It’s not uncommon for your home on wheels to require more attention than your sticks-and-bricks house. When you drive or tow your rig to the next destination, that intense vibration and movement can take a toll on things like appliances, joints, sealants, and your electrical, water, and propane systems, just to name a few.
So, how do you stay ahead of this regular wear and tear before it becomes a bigger problem? Preventative maintenance is key. Staying on top of daily, monthly, seasonal, and annual RV maintenance schedules gives peace of mind that you’re not only protecting your investment, but your personal safety, too.
Here are a few of my top maintenance and troubleshooting tips for RV water heaters.
RV Water Heater Maintenance and Troubleshooting Tips
Your RV’s tank-style water heater is one appliance that gets regular use when you’re camping. This means that preventative maintenance and regular upkeep is a must to keep this system running smoothly. From regular checkups to DIY troubleshooting, here are a few things you can do to keep your water heater in top shape.
Most RV water heaters are one of two major brands: Suburban or Atwood/Dometic. Since these water heaters are built differently, your maintenance and upkeep will depend on which brand you have in your rig.
- Suburban water heaters are made of steel and use an anode rod that protects your tank from rust and corrosion through electrolysis. Check the anode rod any time you drain the tank and change it when 50 percent or more of the rod is missing.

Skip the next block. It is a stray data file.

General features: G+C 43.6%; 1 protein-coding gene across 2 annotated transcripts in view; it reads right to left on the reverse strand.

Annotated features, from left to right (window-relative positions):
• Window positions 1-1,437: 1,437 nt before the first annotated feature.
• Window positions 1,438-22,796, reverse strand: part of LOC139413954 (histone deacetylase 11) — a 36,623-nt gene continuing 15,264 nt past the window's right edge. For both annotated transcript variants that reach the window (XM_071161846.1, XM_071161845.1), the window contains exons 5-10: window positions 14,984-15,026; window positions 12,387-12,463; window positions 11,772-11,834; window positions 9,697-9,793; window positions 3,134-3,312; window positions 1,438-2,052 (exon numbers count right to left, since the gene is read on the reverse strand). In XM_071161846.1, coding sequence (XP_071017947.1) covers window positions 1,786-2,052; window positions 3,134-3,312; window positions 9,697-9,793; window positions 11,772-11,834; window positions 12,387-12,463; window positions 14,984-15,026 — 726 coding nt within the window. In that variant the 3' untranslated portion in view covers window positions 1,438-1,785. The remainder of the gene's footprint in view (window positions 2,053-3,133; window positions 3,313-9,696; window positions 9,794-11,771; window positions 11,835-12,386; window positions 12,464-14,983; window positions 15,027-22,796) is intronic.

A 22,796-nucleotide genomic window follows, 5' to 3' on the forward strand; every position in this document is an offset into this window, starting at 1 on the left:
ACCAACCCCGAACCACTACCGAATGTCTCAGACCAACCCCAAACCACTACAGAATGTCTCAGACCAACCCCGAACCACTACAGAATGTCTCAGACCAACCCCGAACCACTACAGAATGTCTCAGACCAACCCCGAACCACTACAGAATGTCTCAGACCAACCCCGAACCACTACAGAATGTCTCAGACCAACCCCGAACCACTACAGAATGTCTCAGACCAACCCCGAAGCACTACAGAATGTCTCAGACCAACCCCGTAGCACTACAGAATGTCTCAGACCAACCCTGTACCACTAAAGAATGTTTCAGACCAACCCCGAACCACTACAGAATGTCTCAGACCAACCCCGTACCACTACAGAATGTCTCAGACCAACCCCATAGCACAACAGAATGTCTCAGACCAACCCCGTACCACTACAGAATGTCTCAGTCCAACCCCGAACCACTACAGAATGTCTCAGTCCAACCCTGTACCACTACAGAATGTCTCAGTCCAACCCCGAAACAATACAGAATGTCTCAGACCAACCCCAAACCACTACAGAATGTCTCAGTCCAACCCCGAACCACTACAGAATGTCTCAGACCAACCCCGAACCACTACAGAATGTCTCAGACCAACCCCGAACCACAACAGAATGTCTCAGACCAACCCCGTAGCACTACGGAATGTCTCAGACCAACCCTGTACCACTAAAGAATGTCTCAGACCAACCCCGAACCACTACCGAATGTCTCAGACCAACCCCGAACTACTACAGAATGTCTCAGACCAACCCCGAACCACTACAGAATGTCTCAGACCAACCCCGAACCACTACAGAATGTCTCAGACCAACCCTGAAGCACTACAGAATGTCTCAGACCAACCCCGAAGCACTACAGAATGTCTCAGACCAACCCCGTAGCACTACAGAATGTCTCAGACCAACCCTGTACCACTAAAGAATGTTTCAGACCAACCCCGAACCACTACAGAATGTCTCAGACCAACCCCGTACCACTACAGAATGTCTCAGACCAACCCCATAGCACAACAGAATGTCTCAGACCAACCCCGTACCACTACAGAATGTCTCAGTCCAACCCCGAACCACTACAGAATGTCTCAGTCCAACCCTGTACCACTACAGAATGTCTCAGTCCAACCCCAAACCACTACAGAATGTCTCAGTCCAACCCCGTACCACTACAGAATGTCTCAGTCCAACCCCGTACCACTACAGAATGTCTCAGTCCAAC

- Atwood/Dometic tanks are made of aluminum and have a plastic drain plug, not an anode rod. If this needs replacing, be sure to use an exact replacement part for the repair.
- Visually inspect the outdoor water heater compartment every trip. Wasps, spiders, and other insects are attracted to the smell of the additive in propane. Clear spiderwebs and other debris from this area regularly.
- Over time, calcium will build up inside the tank. Drain and clean your tank at least once per season or more, especially if you’re a full-timer.
- To protect the tank and the heating element, never operate the water heater without water in the tank.
Water heater thermostats are typically set at 130 to 140 degrees from the factory. Aftermarket adjustable or lower temperature replacements are available if desired.
- Two of the most common water heater issues include not having hot water run from your faucets or not having water fill your tank. Typically, these are both bypass issues. To solve, confirm that the water bay system or bypass valves (depending on your rig) are in the correct position and allow water to enter and exit the tank without also running through the bypass section.
- If your water heater is powered by both propane and electric, but it’s not working from either source, ask yourself the following questions: Is there propane in your tanks, and are the valves open? Is the battery fully charged so that it triggers the ignitor for propane mode? Is your RV plugged into shore power and is the breaker turned on at the pedestal?
Use a water heater tank rinsing tool to clean your tank to help remove additional sediment and extend the life of the water heater.
If you need to find a certified RV technician, use the Togo RV app’s “Find Service” feature to locate a technician near you.
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